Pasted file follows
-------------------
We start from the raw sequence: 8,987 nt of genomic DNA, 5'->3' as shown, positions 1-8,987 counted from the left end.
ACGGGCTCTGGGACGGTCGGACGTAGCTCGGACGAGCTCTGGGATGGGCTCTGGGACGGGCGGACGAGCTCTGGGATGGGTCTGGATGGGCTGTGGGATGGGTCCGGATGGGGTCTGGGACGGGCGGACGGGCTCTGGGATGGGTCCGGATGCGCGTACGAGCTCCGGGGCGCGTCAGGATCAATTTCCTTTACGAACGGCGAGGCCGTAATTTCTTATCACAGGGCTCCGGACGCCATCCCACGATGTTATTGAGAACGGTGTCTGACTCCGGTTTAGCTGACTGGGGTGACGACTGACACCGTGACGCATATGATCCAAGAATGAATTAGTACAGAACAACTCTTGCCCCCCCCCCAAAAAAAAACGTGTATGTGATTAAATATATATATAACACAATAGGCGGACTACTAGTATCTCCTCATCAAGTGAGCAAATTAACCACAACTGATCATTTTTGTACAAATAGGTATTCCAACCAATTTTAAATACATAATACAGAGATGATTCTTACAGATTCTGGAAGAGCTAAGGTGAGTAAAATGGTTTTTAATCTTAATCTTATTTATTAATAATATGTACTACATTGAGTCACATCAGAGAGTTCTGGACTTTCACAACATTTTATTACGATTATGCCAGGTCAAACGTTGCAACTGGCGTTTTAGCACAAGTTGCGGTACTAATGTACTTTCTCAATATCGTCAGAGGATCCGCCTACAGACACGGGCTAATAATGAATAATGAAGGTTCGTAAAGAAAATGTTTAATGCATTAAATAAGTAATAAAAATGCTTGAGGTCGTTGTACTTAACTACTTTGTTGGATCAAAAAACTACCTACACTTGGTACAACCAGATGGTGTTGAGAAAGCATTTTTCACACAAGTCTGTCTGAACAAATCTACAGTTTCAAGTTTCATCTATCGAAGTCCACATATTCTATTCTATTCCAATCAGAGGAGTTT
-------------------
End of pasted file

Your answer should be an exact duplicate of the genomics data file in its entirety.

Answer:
We start from the raw sequence: 8,987 nt of genomic DNA, 5'->3' as shown, positions 1-8,987 counted from the left end.
ACGGGCTCTGGGACGGTCGGACGTAGCTCGGACGAGCTCTGGGATGGGCTCTGGGACGGGCGGACGAGCTCTGGGATGGGTCTGGATGGGCTGTGGGATGGGTCCGGATGGGGTCTGGGACGGGCGGACGGGCTCTGGGATGGGTCCGGATGCGCGTACGAGCTCCGGGGCGCGTCAGGATCAATTTCCTTTACGAACGGCGAGGCCGTAATTTCTTATCACAGGGCTCCGGACGCCATCCCACGATGTTATTGAGAACGGTGTCTGACTCCGGTTTAGCTGACTGGGGTGACGACTGACACCGTGACGCATATGATCCAAGAATGAATTAGTACAGAACAACTCTTGCCCCCCCCCCAAAAAAAAACGTGTATGTGATTAAATATATATATAACACAATAGGCGGACTACTAGTATCTCCTCATCAAGTGAGCAAATTAACCACAACTGATCATTTTTGTACAAATAGGTATTCCAACCAATTTTAAATACATAATACAGAGATGATTCTTACAGATTCTGGAAGAGCTAAGGTGAGTAAAATGGTTTTTAATCTTAATCTTATTTATTAATAATATGTACTACATTGAGTCACATCAGAGAGTTCTGGACTTTCACAACATTTTATTACGATTATGCCAGGTCAAACGTTGCAACTGGCGTTTTAGCACAAGTTGCGGTACTAATGTACTTTCTCAATATCGTCAGAGGATCCGCCTACAGACACGGGCTAATAATGAATAATGAAGGTTCGTAAAGAAAATGTTTAATGCATTAAATAAGTAATAAAAATGCTTGAGGTCGTTGTACTTAACTACTTTGTTGGATCAAAAAACTACCTACACTTGGTACAACCAGATGGTGTTGAGAAAGCATTTTTCACACAAGTCTGTCTGAACAAATCTACAGTTTCAAGTTTCATCTATCGAAGTCCACATATTCTATTCTATTCCAATCAGAGGAGTTT